In his book Stumbling on Happiness Daniel Gilbert writes that we are better off assessing our happiness in the moment than trying to predict what will make us happy in the future. Based on a concept he refers to as presentism, we have a difficult time trying to imagine a future that is much different than our current situation.
Gilbert says we find it difficult to imagine thinking, wanting, or feeling differently than we do in the present moment.
Additionally, because our brains are unable to retain all of the details of what happens in our memory, it retains pieces of our experiences and when we recall a memory, our brain fills in the holes, using our current situation as a reference. As a result, we often wrongly predict future emotions or feelings.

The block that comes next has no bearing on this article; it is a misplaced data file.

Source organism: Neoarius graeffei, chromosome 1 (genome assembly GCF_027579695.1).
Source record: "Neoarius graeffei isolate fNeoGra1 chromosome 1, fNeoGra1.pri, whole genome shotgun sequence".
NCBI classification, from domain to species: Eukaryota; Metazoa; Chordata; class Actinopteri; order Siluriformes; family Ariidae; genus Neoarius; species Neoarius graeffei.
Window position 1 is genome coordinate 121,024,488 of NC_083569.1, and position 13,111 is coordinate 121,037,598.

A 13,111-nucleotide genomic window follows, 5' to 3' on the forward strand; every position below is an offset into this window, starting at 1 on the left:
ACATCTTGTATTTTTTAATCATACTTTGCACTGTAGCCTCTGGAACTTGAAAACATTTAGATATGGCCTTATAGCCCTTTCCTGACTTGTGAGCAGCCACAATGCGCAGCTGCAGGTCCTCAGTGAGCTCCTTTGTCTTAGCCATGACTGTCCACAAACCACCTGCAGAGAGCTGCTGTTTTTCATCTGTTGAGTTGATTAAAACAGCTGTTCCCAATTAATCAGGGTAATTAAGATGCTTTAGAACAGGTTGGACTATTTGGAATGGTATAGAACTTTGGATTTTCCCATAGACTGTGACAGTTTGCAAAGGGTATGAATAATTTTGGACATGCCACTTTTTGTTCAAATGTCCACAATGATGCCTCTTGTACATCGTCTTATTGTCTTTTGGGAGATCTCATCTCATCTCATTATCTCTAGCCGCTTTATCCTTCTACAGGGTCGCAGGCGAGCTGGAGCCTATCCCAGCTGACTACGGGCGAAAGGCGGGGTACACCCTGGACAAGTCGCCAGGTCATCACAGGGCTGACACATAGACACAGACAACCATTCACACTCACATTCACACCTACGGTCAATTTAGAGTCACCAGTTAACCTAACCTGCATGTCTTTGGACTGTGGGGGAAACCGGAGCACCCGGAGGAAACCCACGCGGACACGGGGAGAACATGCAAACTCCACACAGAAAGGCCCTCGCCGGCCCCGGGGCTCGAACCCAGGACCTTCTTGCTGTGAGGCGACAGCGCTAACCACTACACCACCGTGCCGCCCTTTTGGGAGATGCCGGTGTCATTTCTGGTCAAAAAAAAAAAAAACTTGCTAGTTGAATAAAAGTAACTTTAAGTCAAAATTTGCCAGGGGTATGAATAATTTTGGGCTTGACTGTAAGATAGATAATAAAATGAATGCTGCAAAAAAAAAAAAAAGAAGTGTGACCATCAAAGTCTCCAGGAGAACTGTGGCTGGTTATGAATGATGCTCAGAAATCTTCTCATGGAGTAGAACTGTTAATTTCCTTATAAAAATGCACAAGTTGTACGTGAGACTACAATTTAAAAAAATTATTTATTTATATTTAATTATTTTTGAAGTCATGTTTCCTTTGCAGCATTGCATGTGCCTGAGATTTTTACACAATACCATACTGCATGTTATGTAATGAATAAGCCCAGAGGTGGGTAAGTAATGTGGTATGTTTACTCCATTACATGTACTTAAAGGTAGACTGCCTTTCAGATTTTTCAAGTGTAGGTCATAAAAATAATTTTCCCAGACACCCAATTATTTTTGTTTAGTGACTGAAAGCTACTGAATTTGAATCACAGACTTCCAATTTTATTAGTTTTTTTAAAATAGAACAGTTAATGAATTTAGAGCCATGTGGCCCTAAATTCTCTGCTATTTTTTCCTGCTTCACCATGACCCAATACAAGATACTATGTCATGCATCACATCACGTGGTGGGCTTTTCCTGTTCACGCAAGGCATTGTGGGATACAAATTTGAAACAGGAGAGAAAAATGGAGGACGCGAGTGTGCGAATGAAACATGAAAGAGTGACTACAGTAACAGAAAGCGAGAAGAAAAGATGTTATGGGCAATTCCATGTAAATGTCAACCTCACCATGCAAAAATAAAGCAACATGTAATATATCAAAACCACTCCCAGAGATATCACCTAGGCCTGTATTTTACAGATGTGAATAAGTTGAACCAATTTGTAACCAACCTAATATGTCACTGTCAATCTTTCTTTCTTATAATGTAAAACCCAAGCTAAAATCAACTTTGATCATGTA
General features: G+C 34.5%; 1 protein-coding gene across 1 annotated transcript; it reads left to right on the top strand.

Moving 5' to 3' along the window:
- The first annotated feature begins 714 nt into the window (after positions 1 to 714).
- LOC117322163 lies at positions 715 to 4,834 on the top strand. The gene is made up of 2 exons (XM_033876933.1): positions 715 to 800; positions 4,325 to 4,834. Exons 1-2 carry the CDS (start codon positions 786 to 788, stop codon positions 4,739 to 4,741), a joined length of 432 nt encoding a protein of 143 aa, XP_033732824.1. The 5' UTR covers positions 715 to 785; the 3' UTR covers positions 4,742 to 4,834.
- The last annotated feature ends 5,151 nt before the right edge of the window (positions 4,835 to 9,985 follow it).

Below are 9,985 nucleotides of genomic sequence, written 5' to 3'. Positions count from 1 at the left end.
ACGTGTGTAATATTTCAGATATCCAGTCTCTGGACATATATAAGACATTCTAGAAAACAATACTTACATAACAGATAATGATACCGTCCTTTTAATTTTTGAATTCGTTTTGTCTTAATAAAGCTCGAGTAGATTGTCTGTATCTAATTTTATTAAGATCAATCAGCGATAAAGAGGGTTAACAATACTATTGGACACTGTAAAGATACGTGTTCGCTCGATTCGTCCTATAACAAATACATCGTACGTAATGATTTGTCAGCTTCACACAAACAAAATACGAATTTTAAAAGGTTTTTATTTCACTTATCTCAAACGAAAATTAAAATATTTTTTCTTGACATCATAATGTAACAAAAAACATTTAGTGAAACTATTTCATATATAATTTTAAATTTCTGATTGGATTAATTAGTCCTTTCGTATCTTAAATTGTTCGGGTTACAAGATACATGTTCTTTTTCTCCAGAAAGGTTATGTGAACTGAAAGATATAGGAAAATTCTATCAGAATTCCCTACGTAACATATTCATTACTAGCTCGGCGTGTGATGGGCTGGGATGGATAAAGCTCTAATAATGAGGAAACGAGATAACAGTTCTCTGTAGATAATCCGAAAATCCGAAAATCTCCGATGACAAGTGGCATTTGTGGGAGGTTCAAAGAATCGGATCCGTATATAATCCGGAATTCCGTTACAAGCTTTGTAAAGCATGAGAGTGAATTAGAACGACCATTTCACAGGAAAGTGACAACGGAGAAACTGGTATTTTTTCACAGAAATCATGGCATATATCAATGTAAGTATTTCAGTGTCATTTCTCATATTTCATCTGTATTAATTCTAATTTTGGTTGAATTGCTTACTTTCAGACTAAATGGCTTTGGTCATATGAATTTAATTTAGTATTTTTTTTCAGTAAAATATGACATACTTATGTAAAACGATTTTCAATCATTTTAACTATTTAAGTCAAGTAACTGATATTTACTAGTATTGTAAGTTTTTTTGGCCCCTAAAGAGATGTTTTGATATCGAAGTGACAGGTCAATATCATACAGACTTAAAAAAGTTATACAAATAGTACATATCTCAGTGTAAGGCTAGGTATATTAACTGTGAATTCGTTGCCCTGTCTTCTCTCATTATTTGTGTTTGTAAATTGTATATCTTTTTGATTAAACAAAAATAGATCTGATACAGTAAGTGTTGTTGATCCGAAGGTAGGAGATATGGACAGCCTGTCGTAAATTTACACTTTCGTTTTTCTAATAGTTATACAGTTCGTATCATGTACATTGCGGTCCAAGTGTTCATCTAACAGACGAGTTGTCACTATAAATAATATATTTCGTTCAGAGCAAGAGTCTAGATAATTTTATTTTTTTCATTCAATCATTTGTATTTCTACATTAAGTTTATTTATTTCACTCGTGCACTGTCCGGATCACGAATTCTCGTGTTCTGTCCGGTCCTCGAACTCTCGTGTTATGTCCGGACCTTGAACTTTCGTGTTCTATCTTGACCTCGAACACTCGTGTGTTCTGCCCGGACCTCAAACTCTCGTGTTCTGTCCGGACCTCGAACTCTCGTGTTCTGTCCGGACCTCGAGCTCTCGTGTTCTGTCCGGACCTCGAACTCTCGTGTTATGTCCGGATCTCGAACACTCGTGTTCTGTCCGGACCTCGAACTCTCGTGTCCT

The other challenge with predicting happiness is we wrongly assume that positive events will always make us happy and negative events will always make us sad.
In his book, The Happiness Hypothesis, Jonathan Haidt explains this common misjudgment is due to the adaptation principle.
When we think about all the good things that could happen to us, or all the bad things, we tend to project how we believe we will feel if those things happen. Not surprisingly, we predict we will be happy if good things happen and we will be sad if bad things happen. We assume positive things will make us happier, however studies show this is not necessarily so.
Haidt writes that regardless of what happens we tend to adapt.
He points out that lottery winners and those who suffer accidents resulting in paraplegia both pretty much return to their baseline level of happiness within one year. That means we adjust to our new situation, and the luster, or the pain, diminishes. This could explain why we keep striving for more. It may be an effort to sustain our happiness at that higher, yet fleeting level.